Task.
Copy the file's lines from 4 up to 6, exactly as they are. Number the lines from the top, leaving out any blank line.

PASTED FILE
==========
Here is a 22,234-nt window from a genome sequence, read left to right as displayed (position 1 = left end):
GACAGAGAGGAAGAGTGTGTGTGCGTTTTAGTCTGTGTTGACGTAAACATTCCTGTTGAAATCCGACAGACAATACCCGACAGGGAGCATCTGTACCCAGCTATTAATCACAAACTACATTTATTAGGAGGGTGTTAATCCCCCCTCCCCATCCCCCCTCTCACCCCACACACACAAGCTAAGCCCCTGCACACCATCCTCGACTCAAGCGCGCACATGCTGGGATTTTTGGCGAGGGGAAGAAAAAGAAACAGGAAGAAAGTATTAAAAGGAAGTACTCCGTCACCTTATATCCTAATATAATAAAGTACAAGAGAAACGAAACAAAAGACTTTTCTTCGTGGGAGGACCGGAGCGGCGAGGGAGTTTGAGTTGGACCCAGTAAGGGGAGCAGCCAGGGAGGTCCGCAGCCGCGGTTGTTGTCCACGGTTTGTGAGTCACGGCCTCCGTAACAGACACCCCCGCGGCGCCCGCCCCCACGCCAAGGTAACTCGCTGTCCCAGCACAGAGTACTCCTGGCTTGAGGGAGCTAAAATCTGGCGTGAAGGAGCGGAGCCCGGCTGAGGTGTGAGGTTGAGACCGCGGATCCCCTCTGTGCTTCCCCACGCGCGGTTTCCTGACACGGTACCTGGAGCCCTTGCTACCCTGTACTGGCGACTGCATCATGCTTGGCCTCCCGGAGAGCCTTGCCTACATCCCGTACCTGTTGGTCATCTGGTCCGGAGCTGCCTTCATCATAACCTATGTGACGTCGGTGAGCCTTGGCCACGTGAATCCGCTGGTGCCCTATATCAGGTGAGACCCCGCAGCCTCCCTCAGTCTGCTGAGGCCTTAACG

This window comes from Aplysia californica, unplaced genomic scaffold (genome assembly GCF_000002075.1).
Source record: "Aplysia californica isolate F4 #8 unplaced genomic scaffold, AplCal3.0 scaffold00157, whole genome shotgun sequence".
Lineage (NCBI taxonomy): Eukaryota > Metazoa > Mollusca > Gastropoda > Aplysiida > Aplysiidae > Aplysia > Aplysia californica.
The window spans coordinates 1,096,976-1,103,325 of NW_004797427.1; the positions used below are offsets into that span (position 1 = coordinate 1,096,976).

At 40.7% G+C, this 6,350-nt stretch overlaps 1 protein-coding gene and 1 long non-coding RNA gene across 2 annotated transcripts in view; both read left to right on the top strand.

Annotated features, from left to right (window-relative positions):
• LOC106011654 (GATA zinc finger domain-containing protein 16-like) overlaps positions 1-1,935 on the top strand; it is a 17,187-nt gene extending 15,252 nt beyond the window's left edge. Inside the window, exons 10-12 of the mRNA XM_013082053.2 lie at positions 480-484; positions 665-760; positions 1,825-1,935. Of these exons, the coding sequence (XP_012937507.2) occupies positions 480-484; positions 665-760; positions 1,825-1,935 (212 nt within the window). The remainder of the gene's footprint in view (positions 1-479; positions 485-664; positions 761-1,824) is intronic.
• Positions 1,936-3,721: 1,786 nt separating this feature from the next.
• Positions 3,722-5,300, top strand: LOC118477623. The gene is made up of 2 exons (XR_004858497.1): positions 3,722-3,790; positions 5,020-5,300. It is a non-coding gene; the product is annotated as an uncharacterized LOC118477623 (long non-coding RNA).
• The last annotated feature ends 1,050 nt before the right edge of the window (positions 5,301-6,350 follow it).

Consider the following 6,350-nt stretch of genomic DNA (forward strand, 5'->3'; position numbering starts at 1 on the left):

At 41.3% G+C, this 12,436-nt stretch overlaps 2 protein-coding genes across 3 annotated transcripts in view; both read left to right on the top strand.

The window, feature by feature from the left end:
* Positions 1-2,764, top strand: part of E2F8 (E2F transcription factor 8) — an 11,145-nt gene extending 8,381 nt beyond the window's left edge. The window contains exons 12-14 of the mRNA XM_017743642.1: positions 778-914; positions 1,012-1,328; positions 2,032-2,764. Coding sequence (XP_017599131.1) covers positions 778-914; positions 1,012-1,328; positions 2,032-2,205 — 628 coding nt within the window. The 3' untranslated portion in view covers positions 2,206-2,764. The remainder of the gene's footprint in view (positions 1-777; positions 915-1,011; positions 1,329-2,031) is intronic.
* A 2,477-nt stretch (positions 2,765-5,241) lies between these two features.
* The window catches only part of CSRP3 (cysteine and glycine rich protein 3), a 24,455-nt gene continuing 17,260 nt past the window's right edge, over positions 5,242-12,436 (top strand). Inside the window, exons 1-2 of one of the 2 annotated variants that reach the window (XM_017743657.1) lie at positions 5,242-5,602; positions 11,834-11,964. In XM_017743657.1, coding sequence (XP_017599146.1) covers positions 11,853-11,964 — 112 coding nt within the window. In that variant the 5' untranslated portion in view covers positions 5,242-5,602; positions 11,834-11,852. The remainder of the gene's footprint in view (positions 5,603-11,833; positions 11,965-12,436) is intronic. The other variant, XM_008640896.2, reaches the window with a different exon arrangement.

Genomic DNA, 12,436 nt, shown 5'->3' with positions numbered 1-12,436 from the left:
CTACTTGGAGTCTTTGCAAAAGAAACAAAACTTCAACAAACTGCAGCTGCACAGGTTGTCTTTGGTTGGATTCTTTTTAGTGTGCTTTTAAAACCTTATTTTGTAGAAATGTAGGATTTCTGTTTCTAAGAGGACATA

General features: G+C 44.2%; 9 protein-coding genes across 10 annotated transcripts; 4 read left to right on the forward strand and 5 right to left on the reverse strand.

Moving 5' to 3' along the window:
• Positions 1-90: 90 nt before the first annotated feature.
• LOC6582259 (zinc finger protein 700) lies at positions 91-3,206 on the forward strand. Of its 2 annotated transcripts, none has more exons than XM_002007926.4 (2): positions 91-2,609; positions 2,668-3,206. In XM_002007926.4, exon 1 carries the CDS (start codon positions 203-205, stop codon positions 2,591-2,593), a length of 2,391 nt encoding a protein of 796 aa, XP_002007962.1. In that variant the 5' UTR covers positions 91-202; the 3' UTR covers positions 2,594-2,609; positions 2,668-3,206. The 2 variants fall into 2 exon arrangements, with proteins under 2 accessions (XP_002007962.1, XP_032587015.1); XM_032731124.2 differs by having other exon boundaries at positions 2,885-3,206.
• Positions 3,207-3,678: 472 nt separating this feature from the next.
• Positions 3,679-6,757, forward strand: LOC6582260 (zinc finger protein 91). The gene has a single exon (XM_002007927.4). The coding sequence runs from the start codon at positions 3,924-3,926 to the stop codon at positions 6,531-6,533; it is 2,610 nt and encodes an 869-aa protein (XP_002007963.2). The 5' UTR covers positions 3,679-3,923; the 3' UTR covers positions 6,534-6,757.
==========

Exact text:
Source record: "Aplysia californica isolate F4 #8 unplaced genomic scaffold, AplCal3.0 scaffold00157, whole genome shotgun sequence".
Lineage (NCBI taxonomy): Eukaryota > Metazoa > Mollusca > Gastropoda > Aplysiida > Aplysiidae > Aplysia > Aplysia californica.
The window spans coordinates 1,096,976-1,103,325 of NW_004797427.1; the positions used below are offsets into that span (position 1 = coordinate 1,096,976).